In those days in the Top End the horse was king on cattle properties, there was no network of beef roads, no road trains, and no helicopters or motor bikes were used on the stations for handling cattle. Much of the country was unfenced and the cattle were worked and moved on the hoof in much the same way as from the time of early settlement. Manbulloo, for example, was a Vesty’s property, about 7000 square miles, which included the out stations of Willeroo, Delamere and Birrimbah, over on the Dry River Road. To take a mob from Newcastle Waters over to Dajarra in Queensland, (Dajarra was the rail head where the cattle were trucked and was a branch line from Duchess, near Mt. Isa), was about 3 months on the road, while bringing a mob over from the Kimberley was about a 6 months droving trip.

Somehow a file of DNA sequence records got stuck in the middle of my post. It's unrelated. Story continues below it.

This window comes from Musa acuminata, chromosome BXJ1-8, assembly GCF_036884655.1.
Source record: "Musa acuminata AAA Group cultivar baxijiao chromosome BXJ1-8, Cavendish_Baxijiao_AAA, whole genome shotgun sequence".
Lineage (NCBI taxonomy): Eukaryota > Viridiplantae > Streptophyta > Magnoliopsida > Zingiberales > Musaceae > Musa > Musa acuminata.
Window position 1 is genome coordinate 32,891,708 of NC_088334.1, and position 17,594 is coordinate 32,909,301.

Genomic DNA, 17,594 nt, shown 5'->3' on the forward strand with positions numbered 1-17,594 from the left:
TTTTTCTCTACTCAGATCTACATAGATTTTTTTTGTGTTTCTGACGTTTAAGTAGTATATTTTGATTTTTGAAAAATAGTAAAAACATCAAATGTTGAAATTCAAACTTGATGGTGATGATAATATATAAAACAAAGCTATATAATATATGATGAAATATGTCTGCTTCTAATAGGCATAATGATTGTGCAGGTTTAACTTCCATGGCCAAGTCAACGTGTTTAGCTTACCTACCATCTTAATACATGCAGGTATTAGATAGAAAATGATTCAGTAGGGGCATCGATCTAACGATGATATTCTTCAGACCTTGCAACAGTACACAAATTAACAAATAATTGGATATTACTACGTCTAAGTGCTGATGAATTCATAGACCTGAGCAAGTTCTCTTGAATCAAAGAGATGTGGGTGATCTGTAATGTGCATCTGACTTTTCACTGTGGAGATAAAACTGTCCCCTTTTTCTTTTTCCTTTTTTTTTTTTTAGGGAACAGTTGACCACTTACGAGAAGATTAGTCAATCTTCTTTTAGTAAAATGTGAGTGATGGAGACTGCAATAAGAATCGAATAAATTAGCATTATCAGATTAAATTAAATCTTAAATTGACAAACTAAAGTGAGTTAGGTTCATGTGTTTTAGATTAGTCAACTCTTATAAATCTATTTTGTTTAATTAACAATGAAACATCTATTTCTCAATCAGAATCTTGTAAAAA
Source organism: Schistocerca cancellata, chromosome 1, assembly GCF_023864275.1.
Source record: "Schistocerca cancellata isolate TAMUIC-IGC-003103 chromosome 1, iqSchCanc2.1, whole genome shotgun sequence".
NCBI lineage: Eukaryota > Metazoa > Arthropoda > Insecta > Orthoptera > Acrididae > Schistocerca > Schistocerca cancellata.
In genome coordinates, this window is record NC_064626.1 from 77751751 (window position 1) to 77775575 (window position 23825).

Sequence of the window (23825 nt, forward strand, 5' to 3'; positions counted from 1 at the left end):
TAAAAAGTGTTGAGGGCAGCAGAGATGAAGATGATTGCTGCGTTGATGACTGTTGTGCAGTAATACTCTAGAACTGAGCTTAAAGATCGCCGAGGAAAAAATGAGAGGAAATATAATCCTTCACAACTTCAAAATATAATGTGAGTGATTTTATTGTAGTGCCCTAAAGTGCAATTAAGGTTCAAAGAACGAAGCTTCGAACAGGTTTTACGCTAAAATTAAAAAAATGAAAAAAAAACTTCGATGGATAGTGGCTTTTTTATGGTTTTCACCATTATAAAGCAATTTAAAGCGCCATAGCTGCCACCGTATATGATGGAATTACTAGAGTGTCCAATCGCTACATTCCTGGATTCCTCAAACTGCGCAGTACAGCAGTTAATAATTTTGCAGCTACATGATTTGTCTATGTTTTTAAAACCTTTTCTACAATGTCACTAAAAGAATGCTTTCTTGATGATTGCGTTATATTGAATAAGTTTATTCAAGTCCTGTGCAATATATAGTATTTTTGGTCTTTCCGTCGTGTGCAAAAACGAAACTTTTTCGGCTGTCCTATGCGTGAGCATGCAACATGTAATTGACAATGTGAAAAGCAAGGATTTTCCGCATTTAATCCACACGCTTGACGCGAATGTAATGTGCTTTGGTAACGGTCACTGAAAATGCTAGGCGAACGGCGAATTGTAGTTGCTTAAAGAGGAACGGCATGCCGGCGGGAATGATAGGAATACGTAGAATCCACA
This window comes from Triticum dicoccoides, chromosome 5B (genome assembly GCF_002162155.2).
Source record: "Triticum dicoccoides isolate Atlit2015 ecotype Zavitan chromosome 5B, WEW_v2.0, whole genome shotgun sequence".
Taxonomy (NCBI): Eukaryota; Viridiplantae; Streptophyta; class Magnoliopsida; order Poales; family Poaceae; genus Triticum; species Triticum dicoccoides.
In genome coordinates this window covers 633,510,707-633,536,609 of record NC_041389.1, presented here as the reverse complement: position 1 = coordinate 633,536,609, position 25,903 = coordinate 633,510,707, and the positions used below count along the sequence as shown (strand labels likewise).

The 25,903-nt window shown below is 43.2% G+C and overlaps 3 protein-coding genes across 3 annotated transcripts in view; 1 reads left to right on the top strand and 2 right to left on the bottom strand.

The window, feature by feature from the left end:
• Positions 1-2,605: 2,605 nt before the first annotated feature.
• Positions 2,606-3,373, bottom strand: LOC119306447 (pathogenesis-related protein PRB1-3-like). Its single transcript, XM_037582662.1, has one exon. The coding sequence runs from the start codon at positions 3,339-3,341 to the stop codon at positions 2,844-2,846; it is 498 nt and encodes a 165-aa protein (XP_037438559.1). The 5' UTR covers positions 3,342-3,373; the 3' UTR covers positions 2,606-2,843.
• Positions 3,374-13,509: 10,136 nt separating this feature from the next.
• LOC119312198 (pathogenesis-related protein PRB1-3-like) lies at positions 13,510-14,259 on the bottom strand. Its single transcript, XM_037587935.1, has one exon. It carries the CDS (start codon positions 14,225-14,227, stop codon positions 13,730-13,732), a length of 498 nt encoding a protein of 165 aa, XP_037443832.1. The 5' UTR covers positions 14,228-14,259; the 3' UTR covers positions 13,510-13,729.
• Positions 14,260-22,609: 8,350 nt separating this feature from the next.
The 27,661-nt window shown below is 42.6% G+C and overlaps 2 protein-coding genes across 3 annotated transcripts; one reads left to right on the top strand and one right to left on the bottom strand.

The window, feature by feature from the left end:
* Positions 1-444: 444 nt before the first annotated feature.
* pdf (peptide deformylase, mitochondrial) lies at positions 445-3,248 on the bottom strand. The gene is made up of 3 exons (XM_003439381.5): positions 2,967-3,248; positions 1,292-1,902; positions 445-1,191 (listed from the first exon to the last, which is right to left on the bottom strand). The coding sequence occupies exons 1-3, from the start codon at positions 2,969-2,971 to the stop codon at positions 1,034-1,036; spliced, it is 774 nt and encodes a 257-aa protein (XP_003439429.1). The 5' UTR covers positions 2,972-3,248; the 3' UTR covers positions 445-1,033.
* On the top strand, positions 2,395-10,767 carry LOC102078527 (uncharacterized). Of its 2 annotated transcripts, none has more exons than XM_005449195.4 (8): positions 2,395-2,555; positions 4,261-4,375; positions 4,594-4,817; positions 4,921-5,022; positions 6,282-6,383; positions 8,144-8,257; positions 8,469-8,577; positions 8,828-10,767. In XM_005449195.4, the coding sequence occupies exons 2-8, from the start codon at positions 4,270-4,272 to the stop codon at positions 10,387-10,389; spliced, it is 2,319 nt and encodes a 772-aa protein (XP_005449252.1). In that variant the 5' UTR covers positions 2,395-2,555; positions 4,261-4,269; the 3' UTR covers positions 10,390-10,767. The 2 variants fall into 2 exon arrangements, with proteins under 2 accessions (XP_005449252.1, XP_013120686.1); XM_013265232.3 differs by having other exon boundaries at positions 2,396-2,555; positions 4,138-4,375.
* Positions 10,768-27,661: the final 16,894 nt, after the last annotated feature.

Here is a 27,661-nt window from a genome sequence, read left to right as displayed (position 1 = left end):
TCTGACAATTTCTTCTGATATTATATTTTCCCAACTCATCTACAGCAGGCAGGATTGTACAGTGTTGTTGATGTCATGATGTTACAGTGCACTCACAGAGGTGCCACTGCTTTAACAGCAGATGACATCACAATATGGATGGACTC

I used this Colt for a number of years in the Territory and at one stage had a pair of checkered walnut grips made for it at Mick Smith’s Gun Shop in Sydney. Eventually, when I joined the N.S.W. Police Force in 1957 I passed the Colt on to a ringer mate, although, after being issued with a .32 calibre Browning semi automatic, I would rather have kept the Colt, had that been possible.

Typical ringer’s gear - the spurs shown are Wave Hill spurs, made by Fred Gutte, who was the blacksmith on Wave Hill station in the 1950s (image)